When all the components were soldered, it is time to mount the Christmas tree.
– Separation of the boards –
I started breaking the board with flat pliers to separate the two fins from the main board. I used cutting pliers to remove any large edge that could possibly be damaged. Then I used sandpaper to smooth the Christmas tree surfaces and finally have three clean boards: the main tree and his two fins.
– Connecting the boards –
A fin is attached to the main board by soldering a 2-pole pen connection between them. The pinhead connector has two applications here: hold the blade to the main board and set the voltage and mass to the LEDs in the window.
I cut 2 * 2-pin pin head connectors from a large connector pin with contact pin and cleaned the plastic edges with sandpaper. Then I soldered them head to the tail on the main board as on the pictures, one on the top surface and the other on the bottom surface.
I soldered the two fins to the contacts, being careful to fit them properly and placed the fin with a notch on the battery connector side.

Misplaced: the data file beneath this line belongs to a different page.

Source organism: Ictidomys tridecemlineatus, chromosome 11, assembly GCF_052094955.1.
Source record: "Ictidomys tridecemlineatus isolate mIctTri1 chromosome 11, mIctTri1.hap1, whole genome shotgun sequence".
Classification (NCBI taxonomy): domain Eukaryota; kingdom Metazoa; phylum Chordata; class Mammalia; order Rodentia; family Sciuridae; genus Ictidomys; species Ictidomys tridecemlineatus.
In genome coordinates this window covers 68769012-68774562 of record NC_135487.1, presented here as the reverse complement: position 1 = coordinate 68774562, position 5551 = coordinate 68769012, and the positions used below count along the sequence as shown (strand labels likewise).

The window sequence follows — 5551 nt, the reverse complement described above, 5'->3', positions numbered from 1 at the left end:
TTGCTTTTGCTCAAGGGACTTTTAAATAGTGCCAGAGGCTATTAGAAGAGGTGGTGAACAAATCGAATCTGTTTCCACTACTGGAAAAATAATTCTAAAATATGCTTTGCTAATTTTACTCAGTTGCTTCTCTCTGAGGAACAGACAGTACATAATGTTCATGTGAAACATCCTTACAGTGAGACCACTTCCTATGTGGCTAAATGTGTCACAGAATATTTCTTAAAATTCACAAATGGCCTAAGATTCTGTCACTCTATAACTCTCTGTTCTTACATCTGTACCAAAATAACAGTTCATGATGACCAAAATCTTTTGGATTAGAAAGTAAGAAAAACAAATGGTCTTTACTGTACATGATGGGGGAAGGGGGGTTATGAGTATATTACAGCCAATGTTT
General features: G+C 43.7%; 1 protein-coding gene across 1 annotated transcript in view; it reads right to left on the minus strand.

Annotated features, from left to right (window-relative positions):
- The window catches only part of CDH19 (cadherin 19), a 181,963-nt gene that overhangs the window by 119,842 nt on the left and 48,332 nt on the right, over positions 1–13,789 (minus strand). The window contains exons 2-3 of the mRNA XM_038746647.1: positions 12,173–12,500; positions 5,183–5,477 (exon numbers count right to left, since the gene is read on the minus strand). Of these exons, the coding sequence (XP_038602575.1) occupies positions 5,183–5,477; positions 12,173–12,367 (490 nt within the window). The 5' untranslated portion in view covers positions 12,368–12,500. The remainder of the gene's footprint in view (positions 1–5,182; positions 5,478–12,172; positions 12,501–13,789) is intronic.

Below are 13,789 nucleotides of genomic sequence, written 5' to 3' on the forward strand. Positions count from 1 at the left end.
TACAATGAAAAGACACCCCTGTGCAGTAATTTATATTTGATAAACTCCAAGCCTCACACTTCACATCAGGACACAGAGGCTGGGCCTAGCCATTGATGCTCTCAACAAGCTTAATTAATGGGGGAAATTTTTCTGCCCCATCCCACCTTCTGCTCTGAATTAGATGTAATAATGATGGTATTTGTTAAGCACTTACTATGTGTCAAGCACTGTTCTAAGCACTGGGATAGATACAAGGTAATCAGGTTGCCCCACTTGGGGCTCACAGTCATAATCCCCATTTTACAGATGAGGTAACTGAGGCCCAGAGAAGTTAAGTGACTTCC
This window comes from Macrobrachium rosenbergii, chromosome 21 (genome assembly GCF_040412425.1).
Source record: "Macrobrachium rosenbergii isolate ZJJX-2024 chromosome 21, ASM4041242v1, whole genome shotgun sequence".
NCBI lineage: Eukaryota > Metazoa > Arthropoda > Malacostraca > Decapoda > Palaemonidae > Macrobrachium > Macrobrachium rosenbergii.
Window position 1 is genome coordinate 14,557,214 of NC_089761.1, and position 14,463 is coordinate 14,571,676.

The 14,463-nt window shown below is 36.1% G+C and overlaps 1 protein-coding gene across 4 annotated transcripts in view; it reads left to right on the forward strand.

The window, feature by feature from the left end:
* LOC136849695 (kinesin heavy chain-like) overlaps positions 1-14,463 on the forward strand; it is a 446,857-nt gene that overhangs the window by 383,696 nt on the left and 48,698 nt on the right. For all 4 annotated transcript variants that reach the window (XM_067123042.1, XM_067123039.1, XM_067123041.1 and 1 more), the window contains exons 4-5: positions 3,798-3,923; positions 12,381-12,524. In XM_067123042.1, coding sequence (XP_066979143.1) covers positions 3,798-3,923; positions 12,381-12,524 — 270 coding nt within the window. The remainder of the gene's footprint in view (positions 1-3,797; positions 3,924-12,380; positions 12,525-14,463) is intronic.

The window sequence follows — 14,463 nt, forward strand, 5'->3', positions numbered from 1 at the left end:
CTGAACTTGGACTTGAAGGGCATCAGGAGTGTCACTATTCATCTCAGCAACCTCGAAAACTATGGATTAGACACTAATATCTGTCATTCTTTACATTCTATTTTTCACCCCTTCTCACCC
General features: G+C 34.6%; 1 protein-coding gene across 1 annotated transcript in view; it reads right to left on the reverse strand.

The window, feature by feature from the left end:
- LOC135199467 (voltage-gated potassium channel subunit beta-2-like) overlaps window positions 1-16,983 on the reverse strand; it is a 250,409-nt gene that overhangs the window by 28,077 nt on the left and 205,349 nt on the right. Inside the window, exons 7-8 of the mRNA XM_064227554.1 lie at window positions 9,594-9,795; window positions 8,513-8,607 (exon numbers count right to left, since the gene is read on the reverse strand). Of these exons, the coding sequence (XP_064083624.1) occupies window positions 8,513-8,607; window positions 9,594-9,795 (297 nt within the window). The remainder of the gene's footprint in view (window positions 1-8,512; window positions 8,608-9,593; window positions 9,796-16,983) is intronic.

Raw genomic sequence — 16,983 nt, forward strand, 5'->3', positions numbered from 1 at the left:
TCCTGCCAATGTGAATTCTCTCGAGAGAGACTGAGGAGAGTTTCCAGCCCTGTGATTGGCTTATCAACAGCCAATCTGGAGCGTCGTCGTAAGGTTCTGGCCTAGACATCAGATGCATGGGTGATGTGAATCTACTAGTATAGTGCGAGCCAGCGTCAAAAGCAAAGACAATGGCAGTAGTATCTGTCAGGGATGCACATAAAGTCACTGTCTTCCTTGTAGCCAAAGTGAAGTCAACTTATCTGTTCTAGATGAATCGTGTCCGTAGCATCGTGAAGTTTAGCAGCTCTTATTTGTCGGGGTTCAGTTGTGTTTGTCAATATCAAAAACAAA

The Christmas tree plate is now finally mounted!
1; Turns on the circuit –
The circuit board is powered by a CR1220 lithium battery of 3V. When the button cell located in the battery holder down on board and the switch closes, all LEDs start flashing like magic!
The button cell used in this project has an average capacity of 40 mAh which means it can deliver up to 40 mA for 1 hour or 20 mA for 2 hours. The current consumption of PCB Christmas tree is about 80 mA, and depends on the colors of the LEDs selected: White, blue and purple LEDs draw more power than red, orange and yellow LEDs.
With experience, I recommend you use red, orange, yellow and green LEDs as they will save battery life while providing nice colors in the spirit of Christmas 🙂 With these colors in equal parts, my Christmas trees glow for 1 hour until the green LEDs start to fade.